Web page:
If you caught the episode of my podcast then you probably heard me mention that I’ve been going to therapy weekly for the past two months. I literally went from monthly tune-ups and check-ins to weekly sessions, and it was the best thing I could’ve done for myself.
Towards the middle of last year the firm I work for informed us that they would be covering our behavioral health visits at 100% and I shouted joyously. Regular therapy is something isn’t always in everyone’s budget, so it was nice to know that they were that concerned with our well-being to cover those preventative appointments (because that’s what therapy is in my opinion) fully. I still wasn’t comfortable enough to have in-person sessions, and if I’m being honest being able to see my therapist virtually made switching to weekly sessions a whole lot easier. No commute time, and I could do them mid-day now. In fact, my standing appointment of 1PM on Tuesdays is the perfect break in my week.
Now I might not have mentioned this on the blog, but I tell everyone who I speak to about therapy that I have a Black woman as my therapist and that was one of my only non-negotiables when it came to choosing a provider. My core group of healthcare providers are Black or POC, so it made sense to continue that trend. I’m well aware that Black people are not a monolith, but there are shared experiences and certain things can just go unsaid or don’t need to be explained with a Black female therapist. She can give me a look, a grunt or even a “chile” and I just know what she means. And vice versa! I don’t have to spend time explaining microaggressions in the workplace to her, talking about why I’ve been wanting to ‘call in Black’ more often than not this past year, and there’s just a comfort there that’s nice.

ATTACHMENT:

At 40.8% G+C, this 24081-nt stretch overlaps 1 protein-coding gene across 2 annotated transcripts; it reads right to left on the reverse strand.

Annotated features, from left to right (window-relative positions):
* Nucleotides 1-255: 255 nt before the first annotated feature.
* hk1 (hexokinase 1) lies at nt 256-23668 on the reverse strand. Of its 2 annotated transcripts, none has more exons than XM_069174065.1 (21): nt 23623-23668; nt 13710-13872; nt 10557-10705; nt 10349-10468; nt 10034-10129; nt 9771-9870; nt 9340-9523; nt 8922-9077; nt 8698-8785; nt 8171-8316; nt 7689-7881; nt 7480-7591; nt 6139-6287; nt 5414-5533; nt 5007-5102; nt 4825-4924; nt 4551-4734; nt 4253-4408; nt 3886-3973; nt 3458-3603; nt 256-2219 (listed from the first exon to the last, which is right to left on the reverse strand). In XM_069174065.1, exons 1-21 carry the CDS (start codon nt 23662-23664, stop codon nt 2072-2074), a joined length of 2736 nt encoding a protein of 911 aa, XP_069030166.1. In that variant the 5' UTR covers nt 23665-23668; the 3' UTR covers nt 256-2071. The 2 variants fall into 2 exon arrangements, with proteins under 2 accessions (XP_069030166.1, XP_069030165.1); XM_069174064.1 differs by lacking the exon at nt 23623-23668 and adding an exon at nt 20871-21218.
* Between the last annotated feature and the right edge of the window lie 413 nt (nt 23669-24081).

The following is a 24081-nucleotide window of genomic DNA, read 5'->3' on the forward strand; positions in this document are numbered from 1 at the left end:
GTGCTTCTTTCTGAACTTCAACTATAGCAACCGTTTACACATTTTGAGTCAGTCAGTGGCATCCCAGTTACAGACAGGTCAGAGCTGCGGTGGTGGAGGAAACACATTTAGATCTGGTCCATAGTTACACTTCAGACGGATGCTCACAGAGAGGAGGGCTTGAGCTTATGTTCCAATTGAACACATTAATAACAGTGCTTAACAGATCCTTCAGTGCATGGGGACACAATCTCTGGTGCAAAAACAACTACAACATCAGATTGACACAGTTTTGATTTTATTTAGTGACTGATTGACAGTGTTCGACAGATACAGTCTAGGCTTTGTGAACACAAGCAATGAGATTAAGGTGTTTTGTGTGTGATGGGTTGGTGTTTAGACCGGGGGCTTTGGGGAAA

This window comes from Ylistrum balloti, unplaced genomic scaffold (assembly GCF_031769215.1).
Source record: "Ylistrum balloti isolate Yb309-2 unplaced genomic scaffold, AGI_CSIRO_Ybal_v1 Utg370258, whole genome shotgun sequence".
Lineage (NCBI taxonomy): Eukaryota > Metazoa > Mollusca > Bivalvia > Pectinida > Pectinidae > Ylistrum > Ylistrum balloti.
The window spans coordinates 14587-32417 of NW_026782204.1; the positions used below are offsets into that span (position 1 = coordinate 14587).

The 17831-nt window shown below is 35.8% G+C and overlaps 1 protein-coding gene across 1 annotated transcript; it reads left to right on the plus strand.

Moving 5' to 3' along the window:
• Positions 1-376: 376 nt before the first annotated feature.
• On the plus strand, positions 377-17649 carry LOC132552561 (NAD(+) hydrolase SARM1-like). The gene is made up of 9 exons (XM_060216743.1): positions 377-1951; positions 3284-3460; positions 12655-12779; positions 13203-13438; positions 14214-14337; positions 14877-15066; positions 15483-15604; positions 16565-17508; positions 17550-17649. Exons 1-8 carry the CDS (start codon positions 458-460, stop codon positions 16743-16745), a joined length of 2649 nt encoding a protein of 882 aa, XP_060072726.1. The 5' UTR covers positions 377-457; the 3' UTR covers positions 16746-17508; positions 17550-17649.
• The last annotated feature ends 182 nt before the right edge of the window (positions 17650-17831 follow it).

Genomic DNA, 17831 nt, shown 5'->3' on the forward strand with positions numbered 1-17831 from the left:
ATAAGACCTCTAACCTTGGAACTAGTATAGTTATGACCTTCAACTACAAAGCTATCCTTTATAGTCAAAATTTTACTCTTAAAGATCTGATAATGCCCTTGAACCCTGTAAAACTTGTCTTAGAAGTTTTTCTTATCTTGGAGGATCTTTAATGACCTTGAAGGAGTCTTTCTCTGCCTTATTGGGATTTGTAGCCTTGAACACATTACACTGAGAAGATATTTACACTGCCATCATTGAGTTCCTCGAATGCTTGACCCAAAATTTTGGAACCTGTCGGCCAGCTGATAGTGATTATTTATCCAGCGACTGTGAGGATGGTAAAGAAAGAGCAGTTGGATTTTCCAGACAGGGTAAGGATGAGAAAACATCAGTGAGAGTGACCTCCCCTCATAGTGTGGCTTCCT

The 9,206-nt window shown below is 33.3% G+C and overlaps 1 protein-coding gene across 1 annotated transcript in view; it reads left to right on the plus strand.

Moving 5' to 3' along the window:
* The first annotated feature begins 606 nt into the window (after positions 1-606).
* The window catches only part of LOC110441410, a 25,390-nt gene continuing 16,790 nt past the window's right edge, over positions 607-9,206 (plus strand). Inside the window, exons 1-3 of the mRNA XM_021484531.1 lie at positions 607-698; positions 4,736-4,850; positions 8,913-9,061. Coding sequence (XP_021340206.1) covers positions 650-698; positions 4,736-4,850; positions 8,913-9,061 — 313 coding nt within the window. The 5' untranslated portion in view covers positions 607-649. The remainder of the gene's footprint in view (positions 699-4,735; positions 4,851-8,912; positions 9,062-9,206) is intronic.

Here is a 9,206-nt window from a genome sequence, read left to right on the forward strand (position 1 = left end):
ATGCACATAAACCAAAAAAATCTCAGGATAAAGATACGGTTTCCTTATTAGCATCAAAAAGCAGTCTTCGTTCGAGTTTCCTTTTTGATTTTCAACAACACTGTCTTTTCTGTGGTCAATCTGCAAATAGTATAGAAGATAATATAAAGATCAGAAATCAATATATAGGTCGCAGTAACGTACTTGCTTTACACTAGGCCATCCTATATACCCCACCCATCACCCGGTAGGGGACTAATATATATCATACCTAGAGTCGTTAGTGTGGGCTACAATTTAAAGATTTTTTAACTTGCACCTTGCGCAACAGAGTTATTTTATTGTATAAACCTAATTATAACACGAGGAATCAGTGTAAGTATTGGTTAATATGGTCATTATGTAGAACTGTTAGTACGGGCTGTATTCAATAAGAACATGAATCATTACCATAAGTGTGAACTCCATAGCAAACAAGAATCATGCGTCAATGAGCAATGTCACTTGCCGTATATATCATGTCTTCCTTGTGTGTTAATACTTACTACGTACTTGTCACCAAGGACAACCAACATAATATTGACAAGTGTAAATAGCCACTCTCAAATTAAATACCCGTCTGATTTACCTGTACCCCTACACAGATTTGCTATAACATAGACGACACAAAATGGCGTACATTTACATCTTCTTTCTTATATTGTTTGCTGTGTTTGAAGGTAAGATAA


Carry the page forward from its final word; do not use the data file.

I’ve gone through a few therapists over the years, but I definitely prefer they be Black and female. It’s just what works best for me and has truly changed the therapy game for me. I’ve been able to open up more, cry ugly tears and really just feel like she understands. I know that a big chunk of my audience are Black women, and I highly recommend y’all look into therapy if you haven’t already. You have a PCP or GP, gyno, dentist, dermatologist, why not add a therapist to the mix. Like I said, therapy is preventative care and we, especially Black women in America need it. If you’re not comfortable going to in-person sessions try services like Teladoc and Talkspace. Take care of yourself, sis.